A new wine tasting class

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A new wine tasting class

Postby Gary Bobier » Thu Dec 20, 2012 4:04 pm

I thank all of you in advance for your answers.

I have been conducting a blind tasting with a light dinner after the tasting for about 7 years. I have been using the CMS blind tasting grid. I want to change the format.

My idea is to work more closely with the basic componets of all wine starting with the tactile part. Starting with sugar, we will work with recognition threshold and perception threshold to start so each taster knows their genitic abilities to taste. I will follow some of the tutorials in The University Wine Course by Marian Baldy as a guide and keep the testing wines on the table so that the group can refer back to them during the comparison portion of the taste.

We will do the testing part and then enjoy tasting. There will be 2-3 wines and the group will use a compairison grid that I have made.

I will have other tastings with focus on Bitter, Tannin, Acid and then work on the olfactory and serving temperature componets.

I welcome any all all ideas. I have no professionals in the group. Just folks that enjoy wine and want to learn a bit more about it.
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Re: A new wine tasting class

Postby Ian Sutton » Thu Dec 20, 2012 6:53 pm

If the group all like this technical approach, then definitely go for it - thinking of it in the same way that great painters/artists in centuries past were often very technically skilled. Whilst such a technical approach would be rare, what's most important is agreeing as a group on what you want. There are some good examples in Michael Schusters Essential Winetasting book, including 'reference tastings' of lemon for acidity etc. plus good comparitive tastings. However I sense this is more mainstream than you're looking for.

Thinking out of the box, have you thought about engaging someone involved in developing perfumes. It might be interesting/enlightening to see how they approach their subject.

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Re: A new wine tasting class

Postby Oliver McCrum » Thu Dec 20, 2012 10:16 pm

I did a seminar for the general public a few months ago doing this, tasting non-wine examples of the structural components of wine; it was very well received. I think it's tremendously useful.
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Re: A new wine tasting class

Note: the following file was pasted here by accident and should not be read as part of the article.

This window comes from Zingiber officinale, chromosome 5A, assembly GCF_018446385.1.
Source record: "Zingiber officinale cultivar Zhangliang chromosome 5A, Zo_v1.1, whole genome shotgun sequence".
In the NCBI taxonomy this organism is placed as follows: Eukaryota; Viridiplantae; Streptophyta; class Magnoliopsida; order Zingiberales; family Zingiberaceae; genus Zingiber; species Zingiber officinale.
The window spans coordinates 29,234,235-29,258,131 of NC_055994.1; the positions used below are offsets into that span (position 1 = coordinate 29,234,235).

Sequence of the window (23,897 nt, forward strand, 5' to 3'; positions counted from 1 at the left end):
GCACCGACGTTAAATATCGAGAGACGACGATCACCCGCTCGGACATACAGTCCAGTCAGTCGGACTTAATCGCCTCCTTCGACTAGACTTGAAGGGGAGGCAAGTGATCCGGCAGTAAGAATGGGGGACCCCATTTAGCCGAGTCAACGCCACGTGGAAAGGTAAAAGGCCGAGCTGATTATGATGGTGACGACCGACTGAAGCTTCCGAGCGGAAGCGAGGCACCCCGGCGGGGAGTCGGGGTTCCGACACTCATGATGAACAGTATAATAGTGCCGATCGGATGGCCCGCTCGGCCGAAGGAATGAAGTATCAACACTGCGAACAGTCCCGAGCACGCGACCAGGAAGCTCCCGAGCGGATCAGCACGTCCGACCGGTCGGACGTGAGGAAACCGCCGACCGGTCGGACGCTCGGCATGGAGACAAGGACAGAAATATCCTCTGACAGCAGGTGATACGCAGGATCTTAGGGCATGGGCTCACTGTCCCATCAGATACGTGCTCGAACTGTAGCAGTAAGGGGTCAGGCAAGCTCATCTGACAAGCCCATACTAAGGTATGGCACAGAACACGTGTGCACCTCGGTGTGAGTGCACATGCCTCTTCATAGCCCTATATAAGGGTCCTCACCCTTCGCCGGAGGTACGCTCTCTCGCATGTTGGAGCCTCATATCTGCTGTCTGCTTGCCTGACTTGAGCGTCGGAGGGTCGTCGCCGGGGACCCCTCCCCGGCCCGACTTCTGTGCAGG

Postby Gary Bobier » Fri Dec 21, 2012 3:29 pm

Thanks for the input. I do plan to go back to the blind taste grid after the group has a better understanding of the basic structure of wine. We might revisit the basics as needed. We will have a meeting on the first taste of the new year to talk about the possible changes.
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Re: A new wine tasting class

Postby Hoke » Sat Dec 22, 2012 2:16 pm

The Society of Wine Educators offers a lab kit of samples of components with directions enabling you to build your own over-threshold examples for analysis.

This kit is designed to showcase different components that can show as flaws or faults, but can also be used to display relative amounts bu using them in a base wines.

The SWE has also offered (but I don't know if they are still available) a kit of perfume-chemist-designed scents associated with wine. I've used this approach quite a bit to good effect, with the understanding there are built-in limitations: perfumes are sufficiently different from essences which are sufficiently different from wines, that these things are only correlative to a degree. But still, it can be an effective learning device, ad often an effective teaching device to key the 'students' learn by comparing things for themselves (with judicious guidance,)
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Re: A new wine tasting class

Postby JC (NC) » Wed Dec 26, 2012 4:29 pm

I like Hoke's suggestion. One of the early wine tasting seminars I attended was conducted by a representative from Robert Mondavi Winery at Triangle Wine Experience. We compared the standard Robert Mondavi Fume Blanc with samples doctored with excessive wood, acid, sweetness, etc. The overly acidic one reminded me of dissolving an aspirin tablet in a spoon and then swallowing it. The tannic one reminded me of chewing on a matchstick (someone else said a charred matchstick.) It helped me in an early stage of taking wines seriously.
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